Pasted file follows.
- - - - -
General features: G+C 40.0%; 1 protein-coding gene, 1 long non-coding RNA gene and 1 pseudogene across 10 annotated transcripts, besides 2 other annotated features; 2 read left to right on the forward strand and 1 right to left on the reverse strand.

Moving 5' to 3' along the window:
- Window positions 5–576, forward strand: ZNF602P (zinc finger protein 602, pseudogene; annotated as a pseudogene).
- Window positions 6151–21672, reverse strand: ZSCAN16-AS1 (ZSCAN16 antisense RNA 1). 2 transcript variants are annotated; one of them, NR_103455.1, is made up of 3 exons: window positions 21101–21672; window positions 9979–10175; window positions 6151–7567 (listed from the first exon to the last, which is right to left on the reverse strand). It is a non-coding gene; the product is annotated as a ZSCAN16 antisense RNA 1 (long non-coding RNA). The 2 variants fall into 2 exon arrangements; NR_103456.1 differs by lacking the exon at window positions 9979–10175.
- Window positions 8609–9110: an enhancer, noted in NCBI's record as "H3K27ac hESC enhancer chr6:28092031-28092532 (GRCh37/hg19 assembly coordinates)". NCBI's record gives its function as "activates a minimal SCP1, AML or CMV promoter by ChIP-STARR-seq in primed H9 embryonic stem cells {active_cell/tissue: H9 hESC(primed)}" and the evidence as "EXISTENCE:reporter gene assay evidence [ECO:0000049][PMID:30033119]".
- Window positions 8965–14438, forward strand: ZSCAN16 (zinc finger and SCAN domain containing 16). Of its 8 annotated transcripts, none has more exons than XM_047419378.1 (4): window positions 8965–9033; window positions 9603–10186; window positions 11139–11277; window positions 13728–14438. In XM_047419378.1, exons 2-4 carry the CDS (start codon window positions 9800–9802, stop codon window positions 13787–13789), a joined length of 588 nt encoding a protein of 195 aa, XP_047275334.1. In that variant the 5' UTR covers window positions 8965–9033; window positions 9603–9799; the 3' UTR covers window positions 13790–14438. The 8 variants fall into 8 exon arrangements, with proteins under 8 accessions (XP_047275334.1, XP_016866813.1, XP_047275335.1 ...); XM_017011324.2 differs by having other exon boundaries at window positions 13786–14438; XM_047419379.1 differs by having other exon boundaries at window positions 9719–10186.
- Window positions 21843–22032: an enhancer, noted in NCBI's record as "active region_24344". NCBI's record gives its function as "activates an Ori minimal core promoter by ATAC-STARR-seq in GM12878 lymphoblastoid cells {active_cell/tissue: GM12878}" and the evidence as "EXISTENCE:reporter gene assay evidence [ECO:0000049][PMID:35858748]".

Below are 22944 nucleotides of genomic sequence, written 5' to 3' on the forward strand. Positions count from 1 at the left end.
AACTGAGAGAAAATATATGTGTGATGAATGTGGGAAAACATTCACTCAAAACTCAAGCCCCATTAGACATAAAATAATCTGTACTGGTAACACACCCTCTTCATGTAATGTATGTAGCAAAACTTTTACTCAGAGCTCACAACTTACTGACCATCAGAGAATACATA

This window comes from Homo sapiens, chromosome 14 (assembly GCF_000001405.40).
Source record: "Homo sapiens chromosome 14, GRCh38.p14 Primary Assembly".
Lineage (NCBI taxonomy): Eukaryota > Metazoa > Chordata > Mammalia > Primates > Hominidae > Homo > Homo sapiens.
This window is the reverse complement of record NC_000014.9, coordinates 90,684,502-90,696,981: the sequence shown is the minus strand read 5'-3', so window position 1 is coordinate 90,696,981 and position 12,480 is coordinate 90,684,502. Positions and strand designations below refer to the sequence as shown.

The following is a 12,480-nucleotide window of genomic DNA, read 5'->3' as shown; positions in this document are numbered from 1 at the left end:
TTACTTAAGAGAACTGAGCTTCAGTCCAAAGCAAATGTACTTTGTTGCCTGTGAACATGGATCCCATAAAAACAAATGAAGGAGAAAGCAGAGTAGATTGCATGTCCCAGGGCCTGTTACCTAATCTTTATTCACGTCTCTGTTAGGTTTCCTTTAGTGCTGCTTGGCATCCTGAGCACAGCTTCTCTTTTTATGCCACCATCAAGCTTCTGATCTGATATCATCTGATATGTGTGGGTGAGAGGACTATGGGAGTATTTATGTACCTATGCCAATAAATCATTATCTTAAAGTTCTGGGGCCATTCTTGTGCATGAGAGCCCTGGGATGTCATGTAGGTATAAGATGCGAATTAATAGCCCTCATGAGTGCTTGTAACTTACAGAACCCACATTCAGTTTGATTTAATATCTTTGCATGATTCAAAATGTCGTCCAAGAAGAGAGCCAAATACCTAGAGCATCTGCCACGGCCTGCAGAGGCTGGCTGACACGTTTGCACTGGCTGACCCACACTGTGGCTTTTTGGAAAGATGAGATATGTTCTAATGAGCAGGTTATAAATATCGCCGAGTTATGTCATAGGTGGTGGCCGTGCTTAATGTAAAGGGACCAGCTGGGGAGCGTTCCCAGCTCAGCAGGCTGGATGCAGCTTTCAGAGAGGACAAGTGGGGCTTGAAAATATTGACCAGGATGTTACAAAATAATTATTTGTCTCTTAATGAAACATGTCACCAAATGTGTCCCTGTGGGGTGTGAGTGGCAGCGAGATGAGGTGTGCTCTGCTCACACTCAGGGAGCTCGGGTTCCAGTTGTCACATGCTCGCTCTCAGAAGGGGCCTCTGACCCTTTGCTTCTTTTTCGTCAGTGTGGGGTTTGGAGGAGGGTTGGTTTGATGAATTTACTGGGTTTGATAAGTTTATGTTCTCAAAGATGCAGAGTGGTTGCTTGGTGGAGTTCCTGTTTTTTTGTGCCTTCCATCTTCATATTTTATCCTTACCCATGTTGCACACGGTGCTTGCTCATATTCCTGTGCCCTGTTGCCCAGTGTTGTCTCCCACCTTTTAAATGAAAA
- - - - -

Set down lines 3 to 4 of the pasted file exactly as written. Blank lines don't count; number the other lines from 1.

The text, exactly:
- Window positions 5–576, forward strand: ZNF602P (zinc finger protein 602, pseudogene; annotated as a pseudogene).
- Window positions 6151–21672, reverse strand: ZSCAN16-AS1 (ZSCAN16 antisense RNA 1). 2 transcript variants are annotated; one of them, NR_103455.1, is made up of 3 exons: window positions 21101–21672; window positions 9979–10175; window positions 6151–7567 (listed from the first exon to the last, which is right to left on the reverse strand). It is a non-coding gene; the product is annotated as a ZSCAN16 antisense RNA 1 (long non-coding RNA). The 2 variants fall into 2 exon arrangements; NR_103456.1 differs by lacking the exon at window positions 9979–10175.